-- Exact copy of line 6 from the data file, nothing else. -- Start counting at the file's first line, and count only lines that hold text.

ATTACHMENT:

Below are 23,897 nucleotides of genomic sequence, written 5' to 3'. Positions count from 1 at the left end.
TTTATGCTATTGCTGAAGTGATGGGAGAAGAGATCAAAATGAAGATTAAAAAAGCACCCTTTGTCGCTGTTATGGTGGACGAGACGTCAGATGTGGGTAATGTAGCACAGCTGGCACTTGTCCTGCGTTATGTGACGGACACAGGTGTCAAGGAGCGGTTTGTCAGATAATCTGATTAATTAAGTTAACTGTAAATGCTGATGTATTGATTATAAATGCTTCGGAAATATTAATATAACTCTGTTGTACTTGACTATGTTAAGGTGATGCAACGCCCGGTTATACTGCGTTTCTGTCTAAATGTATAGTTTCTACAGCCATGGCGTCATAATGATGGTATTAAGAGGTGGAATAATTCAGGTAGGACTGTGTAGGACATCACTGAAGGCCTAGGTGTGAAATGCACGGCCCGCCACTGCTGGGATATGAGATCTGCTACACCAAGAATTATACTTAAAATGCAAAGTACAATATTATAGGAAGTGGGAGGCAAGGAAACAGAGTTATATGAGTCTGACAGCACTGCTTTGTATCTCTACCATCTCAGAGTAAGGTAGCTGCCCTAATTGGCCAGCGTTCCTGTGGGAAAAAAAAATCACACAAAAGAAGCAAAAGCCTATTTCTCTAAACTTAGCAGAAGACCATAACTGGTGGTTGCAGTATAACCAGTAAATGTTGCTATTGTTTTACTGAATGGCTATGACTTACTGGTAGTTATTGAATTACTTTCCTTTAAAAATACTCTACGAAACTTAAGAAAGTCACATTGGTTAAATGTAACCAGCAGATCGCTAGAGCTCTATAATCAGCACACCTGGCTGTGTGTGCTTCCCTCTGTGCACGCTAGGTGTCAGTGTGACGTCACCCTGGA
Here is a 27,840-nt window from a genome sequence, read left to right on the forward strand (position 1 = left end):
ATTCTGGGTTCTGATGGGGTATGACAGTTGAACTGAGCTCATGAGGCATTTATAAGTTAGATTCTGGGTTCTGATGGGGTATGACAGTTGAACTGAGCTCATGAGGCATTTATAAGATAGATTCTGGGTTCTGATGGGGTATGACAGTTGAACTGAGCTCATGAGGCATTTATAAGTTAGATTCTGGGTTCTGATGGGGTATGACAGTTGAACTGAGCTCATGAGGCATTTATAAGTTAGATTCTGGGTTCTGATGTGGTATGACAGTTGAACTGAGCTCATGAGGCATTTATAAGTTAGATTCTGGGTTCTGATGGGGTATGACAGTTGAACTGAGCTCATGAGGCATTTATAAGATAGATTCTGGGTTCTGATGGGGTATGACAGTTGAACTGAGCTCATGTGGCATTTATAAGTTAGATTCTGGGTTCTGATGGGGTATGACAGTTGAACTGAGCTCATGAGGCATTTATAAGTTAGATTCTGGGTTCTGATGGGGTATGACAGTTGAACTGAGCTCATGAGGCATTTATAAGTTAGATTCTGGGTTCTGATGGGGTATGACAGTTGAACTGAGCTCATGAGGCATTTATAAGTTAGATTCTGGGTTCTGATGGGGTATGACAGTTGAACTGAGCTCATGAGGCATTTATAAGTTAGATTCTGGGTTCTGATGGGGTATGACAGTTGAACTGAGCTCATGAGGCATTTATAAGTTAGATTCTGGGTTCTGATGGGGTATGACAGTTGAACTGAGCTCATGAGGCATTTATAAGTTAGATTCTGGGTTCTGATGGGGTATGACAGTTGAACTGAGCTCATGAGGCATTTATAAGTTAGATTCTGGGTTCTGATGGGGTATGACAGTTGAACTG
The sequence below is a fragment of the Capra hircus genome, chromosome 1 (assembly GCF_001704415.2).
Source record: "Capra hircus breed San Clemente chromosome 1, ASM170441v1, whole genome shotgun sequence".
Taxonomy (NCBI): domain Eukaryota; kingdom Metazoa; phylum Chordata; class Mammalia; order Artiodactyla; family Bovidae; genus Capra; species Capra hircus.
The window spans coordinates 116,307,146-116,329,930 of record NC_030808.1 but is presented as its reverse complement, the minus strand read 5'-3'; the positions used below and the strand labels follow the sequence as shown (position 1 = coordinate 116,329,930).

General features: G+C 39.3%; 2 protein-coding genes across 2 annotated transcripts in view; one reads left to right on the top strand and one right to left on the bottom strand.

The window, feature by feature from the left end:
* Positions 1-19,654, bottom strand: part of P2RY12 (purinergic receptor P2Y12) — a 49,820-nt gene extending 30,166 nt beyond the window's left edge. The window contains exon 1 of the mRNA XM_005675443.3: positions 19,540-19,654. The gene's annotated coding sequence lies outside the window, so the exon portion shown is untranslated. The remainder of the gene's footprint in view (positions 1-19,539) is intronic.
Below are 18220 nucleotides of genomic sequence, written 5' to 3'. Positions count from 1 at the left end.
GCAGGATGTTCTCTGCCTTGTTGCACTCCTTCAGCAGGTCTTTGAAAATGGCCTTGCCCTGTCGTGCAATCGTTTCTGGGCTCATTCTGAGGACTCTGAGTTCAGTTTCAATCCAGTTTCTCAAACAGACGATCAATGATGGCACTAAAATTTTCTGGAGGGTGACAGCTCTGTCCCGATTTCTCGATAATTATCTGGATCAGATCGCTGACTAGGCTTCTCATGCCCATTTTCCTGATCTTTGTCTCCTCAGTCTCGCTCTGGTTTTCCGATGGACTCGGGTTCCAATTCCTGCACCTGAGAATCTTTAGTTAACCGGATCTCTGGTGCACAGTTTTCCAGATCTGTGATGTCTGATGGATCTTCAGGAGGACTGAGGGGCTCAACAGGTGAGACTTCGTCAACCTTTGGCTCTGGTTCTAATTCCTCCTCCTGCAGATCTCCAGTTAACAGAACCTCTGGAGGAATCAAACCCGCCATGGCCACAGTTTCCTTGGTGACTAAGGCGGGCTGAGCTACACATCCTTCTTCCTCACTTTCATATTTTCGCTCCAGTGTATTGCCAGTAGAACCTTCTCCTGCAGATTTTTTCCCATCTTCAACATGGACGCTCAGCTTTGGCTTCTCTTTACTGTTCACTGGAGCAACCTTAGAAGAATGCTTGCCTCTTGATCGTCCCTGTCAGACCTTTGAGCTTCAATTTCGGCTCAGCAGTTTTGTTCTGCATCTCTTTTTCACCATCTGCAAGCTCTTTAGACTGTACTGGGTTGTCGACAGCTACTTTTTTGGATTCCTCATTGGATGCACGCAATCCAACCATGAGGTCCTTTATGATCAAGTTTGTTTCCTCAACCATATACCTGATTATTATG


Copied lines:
Source record: "Capra hircus breed San Clemente chromosome 1, ASM170441v1, whole genome shotgun sequence".